Plus a guest editorial by some bloke called Sir Arthur C. Clarke.
As someone who has tended to see Postscripts as more Fantasy than SF, this issue seems like the perfect rebuttal.
Cunning. I was wondering where the "double banker" episode was this series, and it turns out that Midnight and Turn Left are the combined "double banker", with The Doctor and Donna absent in each one, in turn.
The episode was one of those enjoyable whilst it lasted affairs, but at the end left me thinking, "oh".
It's quite clever, in a fanboyish way, but it tried a bit too hard. There were strong echoes of Martha walking the Earth under the control of The Master. It's like RTD really wants to do a serious apocalyptic episode (or two) but is conscious that he has to hit the reset button at the end. Which is a shame. The work-camp mention seemed particularly strained, a weak shorthand to illustrate the state of the country, a bit "don't kill the dog" in writing terms.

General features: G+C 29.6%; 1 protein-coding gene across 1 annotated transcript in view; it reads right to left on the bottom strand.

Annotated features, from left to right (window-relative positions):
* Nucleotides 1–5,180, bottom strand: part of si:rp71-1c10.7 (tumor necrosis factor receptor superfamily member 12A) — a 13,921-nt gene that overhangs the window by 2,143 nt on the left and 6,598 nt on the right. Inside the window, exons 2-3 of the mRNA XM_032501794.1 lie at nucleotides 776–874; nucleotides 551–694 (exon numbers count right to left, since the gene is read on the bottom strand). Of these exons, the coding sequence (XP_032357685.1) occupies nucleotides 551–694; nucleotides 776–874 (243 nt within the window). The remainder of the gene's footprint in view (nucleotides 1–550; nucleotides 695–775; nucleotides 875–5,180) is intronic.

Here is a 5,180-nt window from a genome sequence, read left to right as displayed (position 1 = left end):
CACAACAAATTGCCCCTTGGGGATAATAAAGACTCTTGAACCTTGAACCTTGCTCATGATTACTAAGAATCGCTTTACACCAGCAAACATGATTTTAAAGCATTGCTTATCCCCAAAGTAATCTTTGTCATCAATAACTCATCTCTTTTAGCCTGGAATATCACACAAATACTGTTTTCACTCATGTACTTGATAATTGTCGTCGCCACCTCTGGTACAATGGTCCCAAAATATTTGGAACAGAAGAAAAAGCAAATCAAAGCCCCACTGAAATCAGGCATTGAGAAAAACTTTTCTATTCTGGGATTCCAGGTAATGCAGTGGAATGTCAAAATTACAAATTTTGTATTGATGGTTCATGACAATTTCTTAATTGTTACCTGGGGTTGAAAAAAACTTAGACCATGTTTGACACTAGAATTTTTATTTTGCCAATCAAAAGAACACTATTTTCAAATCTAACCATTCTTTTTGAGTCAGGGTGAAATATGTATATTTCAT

It was nice to see Rose back too, although she seems to be speaking all weird. Maybe it's a parallel universe thing.
Donna was good. As was Bernard Cribbins in a jolly, Wombley sort of way.
Temporary fun. Left wanting more.
BUT. And yes it's a capital BUT.
Are they really going to squeeze Davros into
one two episodes? Seems like a waste. Please continue into the 2009 specials.
June 20, 2008
In the build up to the first part of the Doctor Who finale tomorrow, the BBC have part one of a video interview with Billie Piper, which is only available in the UK.
No spoilers (bar the obvious one), and no rumours.
June 19, 2008
- 2001: A Space Odyssey (1968)
- Star Wars: Episode IV - A New Hope (1977)
- E.T.: The Extra Terrestrial (1982)
- A Clockwork Orange (1971)
- The Day the Earth Stood Still (1951)
- Blade Runner (1982)
- Alien (1979)
- Terminator 2: Judgment Day (1991)
- Invasion of the Body Snatchers (1956)